How Much Information and Participation Do Patients with Inflammatory Rheumatic Diseases Prefer in Interaction with Physicians? Results of a Participatory Research Project


Patient preferences for information and participation in medical decision-making are important prerequisites to realize a shared decision between patients and physicians. This paper aims at exploring these preferences in German patients with inflammatory rheumatic diseases and at identifying relevant determinants of these preferences.


In a cross-sectional survey, adult patients with rheumatoid arthritis (RA), spondyloarthritis (SA) or different connective tissue diseases (CTS) filled out a questionnaire. Data were collected via a written questionnaire (1) sent to members of a regional self-help group or (2) handed out to patients at their rheumatologist’s appointment, and (3) via an online questionnaire available nationwide. Measurements included information and participation preferences (Autonomy Preference Index; API: 0-100), as well as health-related and sociodemographic variables. Analyses included ANOVAs (group differences) and multiple regression analyses (determinants of preferences). To ensure the analysis was patient-centered we involved a trained representative of the German League Against Rheumatism as a research partner.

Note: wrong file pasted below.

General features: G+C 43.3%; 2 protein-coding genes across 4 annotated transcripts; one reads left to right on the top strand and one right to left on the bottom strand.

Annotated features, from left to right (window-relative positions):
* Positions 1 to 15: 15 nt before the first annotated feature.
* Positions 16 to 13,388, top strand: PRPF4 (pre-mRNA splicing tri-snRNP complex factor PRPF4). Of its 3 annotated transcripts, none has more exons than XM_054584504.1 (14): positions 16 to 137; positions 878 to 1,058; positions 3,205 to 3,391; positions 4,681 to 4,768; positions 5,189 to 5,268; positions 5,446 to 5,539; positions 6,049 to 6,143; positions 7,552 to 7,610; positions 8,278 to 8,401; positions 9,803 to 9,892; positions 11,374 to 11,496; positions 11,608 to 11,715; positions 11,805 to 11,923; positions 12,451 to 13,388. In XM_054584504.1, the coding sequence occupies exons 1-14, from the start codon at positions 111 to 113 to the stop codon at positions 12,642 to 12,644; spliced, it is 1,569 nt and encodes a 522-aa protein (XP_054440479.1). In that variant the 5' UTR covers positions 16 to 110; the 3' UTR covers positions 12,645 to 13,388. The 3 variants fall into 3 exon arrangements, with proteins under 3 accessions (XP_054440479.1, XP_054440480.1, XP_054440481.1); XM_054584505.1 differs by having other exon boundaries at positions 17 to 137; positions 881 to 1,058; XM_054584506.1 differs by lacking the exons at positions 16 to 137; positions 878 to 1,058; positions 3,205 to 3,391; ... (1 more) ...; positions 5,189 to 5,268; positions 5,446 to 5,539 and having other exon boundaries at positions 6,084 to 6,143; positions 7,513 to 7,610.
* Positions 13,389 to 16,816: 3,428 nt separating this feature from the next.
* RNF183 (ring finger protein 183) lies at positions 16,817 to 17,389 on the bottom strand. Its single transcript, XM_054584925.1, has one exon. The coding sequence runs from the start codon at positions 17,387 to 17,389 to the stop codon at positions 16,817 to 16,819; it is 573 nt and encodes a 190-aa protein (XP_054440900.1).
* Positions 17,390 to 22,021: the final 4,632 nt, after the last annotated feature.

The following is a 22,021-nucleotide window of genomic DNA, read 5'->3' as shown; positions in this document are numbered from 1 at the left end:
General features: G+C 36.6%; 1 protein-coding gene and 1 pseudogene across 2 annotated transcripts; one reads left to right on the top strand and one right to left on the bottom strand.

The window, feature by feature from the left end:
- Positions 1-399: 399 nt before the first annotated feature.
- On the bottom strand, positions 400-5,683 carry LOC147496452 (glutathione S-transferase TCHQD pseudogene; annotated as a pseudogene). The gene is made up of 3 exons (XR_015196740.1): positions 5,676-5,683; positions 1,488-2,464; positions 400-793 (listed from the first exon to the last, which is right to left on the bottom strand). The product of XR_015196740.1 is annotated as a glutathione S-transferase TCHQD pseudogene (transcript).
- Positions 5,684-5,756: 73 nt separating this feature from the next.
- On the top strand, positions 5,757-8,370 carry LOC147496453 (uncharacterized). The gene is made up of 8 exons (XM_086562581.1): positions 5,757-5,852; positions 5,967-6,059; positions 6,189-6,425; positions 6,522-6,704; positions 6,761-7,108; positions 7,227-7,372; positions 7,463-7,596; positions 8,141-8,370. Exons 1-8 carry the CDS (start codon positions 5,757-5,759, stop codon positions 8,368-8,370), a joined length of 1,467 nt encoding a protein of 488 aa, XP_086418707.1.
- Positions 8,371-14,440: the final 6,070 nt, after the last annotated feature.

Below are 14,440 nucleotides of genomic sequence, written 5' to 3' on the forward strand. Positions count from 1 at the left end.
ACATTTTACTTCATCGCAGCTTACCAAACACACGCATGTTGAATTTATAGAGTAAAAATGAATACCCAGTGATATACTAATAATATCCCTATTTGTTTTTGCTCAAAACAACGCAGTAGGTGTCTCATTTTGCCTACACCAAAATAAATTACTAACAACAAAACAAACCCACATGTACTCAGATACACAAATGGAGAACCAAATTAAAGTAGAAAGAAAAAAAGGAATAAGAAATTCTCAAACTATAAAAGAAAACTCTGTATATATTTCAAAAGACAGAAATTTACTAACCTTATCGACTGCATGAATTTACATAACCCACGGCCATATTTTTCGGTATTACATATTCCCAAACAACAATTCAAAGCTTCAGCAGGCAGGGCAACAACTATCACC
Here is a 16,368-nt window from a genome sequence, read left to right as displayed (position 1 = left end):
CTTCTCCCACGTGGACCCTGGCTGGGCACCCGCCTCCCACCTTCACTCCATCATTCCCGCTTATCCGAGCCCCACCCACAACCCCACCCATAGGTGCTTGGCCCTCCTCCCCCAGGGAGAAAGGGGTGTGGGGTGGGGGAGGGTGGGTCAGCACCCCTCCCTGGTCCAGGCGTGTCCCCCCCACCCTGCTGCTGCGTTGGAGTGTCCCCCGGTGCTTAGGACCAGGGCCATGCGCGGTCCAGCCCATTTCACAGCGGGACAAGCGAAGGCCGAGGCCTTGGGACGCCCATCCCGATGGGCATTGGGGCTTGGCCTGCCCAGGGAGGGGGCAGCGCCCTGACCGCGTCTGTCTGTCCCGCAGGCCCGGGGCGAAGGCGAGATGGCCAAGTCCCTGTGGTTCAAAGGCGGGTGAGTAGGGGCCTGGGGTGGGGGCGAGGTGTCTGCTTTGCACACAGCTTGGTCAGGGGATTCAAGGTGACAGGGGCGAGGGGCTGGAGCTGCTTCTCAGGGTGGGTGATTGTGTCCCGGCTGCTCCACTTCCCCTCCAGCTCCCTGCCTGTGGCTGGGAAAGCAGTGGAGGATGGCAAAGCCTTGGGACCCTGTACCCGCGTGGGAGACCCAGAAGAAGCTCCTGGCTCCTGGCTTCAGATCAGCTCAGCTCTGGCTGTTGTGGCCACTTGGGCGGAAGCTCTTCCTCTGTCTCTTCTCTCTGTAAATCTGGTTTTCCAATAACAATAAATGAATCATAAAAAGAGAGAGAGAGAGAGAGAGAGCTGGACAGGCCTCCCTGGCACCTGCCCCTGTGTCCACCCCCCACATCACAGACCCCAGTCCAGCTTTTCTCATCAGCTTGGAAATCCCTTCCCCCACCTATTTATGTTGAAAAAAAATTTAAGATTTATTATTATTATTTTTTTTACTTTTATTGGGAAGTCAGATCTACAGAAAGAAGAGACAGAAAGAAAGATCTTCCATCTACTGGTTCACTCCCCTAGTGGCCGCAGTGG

1616 patients returned questionnaires [44% response, 79% female, mean age 54 years, diagnoses 63% RA, 28% SA, 19% CTS]. Participants reported a concurring major preference for information but vastly different preferences for participation. A greater preference for participation was associated with female sex, younger age, higher household income, and self-help group membership. Conversely, a lower preference for participation was linked to blue-collar workers, retirement, higher confidence in the rheumatologist, and poorer health literacy.


Whereas patients consistently welcome comprehensive information about their disease and its different treatment options, not all patients wish to be involved in therapeutic decisions. Especially older patients with lower education status and lower health literacy, but higher confidence in their rheumatologist tend to leave the decisions rather to the physician. Different preferences should be considered in the doctor-patient communication.